16. Sell Most Commodities: Soft economy, soft commodities. Insight warns of "unattractive investments in coming years of weak demand, excessive capacity and soft prices." China's a big importer, aggressively tying up global supplies. Risky bets. So imagine you're lost and listen to your Eat-Pray-Love guru: "When you're lost in those woods, it sometimes takes you a while to realize that you are lost. For the longest time, you can convince yourself that you've just wandered a few feet off the path ... Then night falls again ... you still have no idea where you are ... you have bewildered yourself so far off the path that you don't even know from which direction the sun rises anymore." Are commodities taking you off your path?

17. Sell Developing Country Stocks, Bonds: They depend on exports, are vulnerable to global weakness. China overheating. Risks in India, Brazil, Vietnam, etc. Wall Street pushes overseas investing, they love the commissions. Warning, go slow cautions Julia: "Time, when pursued like a bandit, will behave like one; always remaining one country or one room ahead of you, changing its name and hair color to elude you, slipping out the back door of the motel just as you're banging through the lobby with your newest search warrant, leaving only a burning cigarette in the ashtray to taunt you." The only real winner investing overseas is your Wall Street broker collecting all commissions you pay.

And lest Paul be accused of being far too fatalistic, here is his conclusion:

What a combo: Warnings from Gary Shilling's "Buy-Sell-Hope" Insights
newsletter. Plus Girl Scout Cookie advice from our Eat-Pray-Love guru,
with "Pretty Woman" Julia Roberts' voice-over. Let's top it off with one
more of her jewels: "The Bhagavad Gita, that ancient Indian Yogic text,
says that it is better to live your own destiny imperfectly than to
live an imitation of somebody else's life with perfection. So now I have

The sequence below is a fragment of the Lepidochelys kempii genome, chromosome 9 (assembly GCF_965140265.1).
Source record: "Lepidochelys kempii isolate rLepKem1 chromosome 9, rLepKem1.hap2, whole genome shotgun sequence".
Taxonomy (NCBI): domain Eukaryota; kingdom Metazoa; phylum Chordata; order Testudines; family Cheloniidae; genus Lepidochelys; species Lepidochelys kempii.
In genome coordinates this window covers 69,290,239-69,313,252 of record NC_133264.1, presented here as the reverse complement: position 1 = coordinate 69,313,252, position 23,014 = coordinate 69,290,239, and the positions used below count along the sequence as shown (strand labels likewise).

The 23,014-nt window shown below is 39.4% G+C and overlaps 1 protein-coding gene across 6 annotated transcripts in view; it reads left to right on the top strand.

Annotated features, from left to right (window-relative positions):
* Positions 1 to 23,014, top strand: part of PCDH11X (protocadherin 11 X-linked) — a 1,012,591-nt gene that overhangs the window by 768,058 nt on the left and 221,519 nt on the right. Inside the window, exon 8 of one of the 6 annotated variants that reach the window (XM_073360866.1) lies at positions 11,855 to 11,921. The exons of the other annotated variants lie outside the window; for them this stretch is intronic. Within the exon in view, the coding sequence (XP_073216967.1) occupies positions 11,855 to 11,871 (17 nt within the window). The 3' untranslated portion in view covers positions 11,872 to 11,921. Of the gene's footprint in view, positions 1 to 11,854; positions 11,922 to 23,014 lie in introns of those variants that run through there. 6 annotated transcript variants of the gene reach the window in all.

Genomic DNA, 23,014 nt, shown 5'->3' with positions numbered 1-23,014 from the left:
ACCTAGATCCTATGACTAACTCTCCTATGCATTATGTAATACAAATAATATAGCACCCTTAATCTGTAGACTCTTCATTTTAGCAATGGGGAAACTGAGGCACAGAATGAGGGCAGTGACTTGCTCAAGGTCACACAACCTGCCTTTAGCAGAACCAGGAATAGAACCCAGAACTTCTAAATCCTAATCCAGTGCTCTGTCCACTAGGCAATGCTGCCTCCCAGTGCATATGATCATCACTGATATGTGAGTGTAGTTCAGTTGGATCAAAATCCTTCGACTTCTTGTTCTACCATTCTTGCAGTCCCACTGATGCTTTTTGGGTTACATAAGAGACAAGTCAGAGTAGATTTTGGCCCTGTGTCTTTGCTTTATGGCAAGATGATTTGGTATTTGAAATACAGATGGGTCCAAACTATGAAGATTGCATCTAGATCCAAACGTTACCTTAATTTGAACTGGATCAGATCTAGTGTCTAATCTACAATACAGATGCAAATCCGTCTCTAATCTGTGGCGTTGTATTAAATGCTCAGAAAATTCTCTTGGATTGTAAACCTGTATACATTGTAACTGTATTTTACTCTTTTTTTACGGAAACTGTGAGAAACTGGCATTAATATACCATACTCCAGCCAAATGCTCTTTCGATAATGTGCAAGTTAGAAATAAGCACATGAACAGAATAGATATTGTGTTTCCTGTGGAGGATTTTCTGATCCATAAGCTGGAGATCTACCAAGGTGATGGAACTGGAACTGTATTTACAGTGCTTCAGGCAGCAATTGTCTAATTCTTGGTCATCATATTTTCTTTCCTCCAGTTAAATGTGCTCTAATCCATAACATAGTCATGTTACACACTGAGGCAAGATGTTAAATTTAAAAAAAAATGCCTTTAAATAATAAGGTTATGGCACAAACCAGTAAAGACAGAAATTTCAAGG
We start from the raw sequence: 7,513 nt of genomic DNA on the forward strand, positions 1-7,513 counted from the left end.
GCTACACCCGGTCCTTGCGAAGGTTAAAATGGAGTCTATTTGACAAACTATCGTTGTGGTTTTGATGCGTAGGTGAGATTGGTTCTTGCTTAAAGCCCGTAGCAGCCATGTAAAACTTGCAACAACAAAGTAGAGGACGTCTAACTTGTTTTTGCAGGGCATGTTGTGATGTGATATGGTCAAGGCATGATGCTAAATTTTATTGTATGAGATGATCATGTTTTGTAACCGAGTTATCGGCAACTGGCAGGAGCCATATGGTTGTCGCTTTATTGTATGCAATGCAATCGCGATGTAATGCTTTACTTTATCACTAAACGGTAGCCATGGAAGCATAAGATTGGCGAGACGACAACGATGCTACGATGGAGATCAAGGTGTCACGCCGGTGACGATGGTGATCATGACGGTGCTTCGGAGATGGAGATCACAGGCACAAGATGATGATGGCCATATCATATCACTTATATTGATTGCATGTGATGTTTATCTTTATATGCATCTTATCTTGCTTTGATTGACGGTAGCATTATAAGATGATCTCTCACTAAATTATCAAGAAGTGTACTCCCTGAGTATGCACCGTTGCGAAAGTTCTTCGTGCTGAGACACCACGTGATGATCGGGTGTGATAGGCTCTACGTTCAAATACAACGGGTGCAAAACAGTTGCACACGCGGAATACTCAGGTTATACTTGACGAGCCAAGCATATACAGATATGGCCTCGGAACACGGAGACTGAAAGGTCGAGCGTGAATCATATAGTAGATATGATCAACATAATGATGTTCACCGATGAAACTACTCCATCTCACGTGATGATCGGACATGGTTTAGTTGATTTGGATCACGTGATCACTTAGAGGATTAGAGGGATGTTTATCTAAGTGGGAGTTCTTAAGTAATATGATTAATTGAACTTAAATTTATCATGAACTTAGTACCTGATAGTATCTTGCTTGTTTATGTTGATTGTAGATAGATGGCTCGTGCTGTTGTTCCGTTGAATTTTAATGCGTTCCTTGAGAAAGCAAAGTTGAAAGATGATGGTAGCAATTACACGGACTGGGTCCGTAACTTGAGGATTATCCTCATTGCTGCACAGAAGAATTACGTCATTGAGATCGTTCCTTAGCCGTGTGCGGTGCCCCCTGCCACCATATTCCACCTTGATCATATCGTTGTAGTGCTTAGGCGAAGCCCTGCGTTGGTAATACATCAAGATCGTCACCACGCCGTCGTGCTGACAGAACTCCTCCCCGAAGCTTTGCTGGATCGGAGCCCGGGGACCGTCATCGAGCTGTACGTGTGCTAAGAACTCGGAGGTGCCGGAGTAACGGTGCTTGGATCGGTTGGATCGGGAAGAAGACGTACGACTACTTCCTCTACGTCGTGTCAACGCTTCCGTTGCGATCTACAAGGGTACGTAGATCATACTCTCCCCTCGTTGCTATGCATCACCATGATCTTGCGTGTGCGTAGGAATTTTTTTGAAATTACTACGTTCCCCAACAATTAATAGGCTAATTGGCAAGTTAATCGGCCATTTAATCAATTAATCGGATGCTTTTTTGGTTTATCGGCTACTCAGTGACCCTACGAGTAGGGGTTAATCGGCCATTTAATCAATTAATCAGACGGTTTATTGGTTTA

started living my own life. Imperfect and clumsy as it may look, it is
resembling me now, thoroughly." Get it? The market, the economy, the
whole world may crash ... but will you crash with it? Or will you still
be the "best you?" Will you fulfill your destiny?

Comment viewing options

Select your preferred way to display the comments and click "Save settings" to activate your changes.
Nihilarian's picture

ok, so Long Sustenance and Short Opulence (I has it). 

bpj's picture

and keep savings the monies

Grifter's picture

I have yet to not laugh every time he says "I johmp een eet."

bulbar's picture

blah, blah, blah...same ol same ol..i'll keep buying stocks while you whine...

SheepDog-One's picture

WOW! Youre a-buyin stawks? Which ones?

Cognitive Dissonance's picture

That just means more stocks left over for our friend bulbar. Get them while they're hot and in short supply.

RockyRacoon's picture

Yet another talking head on CNBC referring to the "jobless recovery".

I sure get tired of that -- and I have a job!  If the jobless actually have a TV left I'll bet they are pissed.

Cognitive Dissonance's picture

That's what the unemployment checks are for. Fuck the rent or mortgage. But they must be able to pay the cable bill in order to get their daily indoctrination and conditioning.

And I'm being completely serious. Seriously. :>)

homersimpson's picture